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The RoBlog
Thursday, October 30, 2003
Yay! Comments, yay!
Added in Haloscan's comments system. At long last, the ability to hear back from the one guy who randomly runs across my blog some day in the future and wants to tell me it sucks!
Tuesday, October 21, 2003
Collaborative Blog Filter
There should be a way of rating a particular blog or blog entry, having your ratings matched up with ratings of other users to help find those bits of information that you would find most interesting.

Ah, the unrealized dream of the collaborative filter.

If you had a bunch of people reading a bunch of different feeds, you could cover a lot of information without having to read it all.

Blah, blah, blah
Sunday, October 19, 2003
Piracy: Errors in previous article
Ran across an article by Brad Templeton which indicates that some of my thinking about copyright is not correct. I'll address those issues when I post the next entry on piracy, but thought I'd point this out before people went off and pointed at me as an authority on something which I am now proven that I am not (see, told you so!).

In any case if you read through my entry and then Brad's article, you can see where I go astray. I'll leave the original entry up as penance.
Sunday, October 12, 2003
Piracy: Music
Like everything I seem to post, this is the first in a series about piracy and ownership rights in the digital age. I'm starting with music as it's the thing that most people at least have a passing understanding that there are current issues, and an idea of what those issues are. Future enties, however (should they decide to materialize), will focus on some aspect of ownership that are only now beginning to become real issues, that you might not have thought about before (maybe I'll include them in this entry, but I'm guessing that my will to write won't hold out that long).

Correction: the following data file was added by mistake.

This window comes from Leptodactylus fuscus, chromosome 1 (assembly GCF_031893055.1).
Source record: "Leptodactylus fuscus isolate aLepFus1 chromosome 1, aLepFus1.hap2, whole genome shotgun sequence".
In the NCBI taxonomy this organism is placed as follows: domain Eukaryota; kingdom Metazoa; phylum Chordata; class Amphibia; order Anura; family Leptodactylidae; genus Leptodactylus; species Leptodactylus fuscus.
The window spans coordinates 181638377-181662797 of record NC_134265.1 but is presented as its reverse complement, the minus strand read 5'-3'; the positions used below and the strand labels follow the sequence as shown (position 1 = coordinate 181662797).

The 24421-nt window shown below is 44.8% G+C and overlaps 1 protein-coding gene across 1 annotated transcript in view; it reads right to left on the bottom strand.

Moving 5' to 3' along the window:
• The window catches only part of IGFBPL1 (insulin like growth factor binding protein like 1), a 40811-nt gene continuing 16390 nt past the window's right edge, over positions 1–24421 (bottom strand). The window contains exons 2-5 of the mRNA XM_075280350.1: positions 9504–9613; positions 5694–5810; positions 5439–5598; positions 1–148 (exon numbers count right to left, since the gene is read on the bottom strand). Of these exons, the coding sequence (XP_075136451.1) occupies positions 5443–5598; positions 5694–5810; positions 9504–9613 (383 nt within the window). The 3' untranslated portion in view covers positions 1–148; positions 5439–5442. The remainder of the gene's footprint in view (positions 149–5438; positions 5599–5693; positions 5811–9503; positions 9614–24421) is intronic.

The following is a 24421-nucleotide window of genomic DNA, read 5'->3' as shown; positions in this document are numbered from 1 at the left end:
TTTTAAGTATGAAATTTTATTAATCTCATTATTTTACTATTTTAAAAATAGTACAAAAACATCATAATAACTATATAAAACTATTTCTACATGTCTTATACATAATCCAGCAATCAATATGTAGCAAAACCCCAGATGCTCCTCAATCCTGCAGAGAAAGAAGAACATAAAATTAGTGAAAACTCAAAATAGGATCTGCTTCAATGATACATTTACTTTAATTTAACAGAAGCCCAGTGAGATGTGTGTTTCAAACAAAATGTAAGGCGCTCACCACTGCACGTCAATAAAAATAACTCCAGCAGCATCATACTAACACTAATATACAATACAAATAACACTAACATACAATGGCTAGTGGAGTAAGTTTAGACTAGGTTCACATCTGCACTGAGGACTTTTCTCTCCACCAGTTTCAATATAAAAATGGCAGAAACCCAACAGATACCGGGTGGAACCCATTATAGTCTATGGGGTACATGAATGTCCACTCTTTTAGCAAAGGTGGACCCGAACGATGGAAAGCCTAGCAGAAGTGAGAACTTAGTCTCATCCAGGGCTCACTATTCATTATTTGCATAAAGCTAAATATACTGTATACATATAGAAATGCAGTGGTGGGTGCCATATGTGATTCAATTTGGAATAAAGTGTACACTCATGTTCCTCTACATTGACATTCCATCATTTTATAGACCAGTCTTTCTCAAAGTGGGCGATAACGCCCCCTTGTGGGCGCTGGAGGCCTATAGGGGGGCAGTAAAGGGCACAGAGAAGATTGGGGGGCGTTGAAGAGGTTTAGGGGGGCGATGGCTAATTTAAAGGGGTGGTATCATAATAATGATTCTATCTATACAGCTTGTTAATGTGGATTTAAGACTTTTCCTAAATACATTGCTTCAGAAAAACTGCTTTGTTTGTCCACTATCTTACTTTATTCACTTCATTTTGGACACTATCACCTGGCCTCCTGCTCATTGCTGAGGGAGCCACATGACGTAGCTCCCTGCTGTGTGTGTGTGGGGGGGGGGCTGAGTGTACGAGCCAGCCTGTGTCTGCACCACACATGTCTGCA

I was lunch the other day with some people I know, one of whom was Steve Duin, columnist for the Oregonian. He had just written an article about a local girl who was given a supeona by the RIAA. It should be noted that she is NOT part of the lawsuit that targeted 261 individuals the other week...at least not yet.

Me as the RIAA Lackey
Anyway, we naturally got to talking about the subject of music and piracy. I love music, and have to admit to having dabbled on the P-to-P networks a time or two, and I'm DEFINITELY no friend to the major recording industry as a rule, but I found myself in the odd place (along with another person in the group who is a lawer) of, if not defending the RIAA, at least pointing out that they have a right to do what they are doing (wrong though it may be for their business), and, moreover, are obligated to do SOMETHING in order to defend their rights as copyright holders.

Steve was arguing the pro-...well let's call it the pro-use side, citing the fair use laws as a basis for his argument. Just in case you aren't aware, I am NOT a lawyer, and the lawyer in our group was only engaging in casual, unprepared conversation, and has no particular speciality in copyright law (at least as far as I know). My impression of the fair use laws, however, has always been that they came about in the time of the VCR and the cassette tape, and were built to protect the media comsumer's right to time shift TV, and to have backups of media that they legitimately purchased. The idea (so far as I know) was that as long as you aren't selling these goods, it's ok to make copies.

The reality is that personal copying in this way was never a real threat to media producers, and, in many ways, was actually a good way to market things to people based on another person's word. Mass duplication of tapes was difficult, expensive, time consuming, and the quality of the copies went downhill the more you made.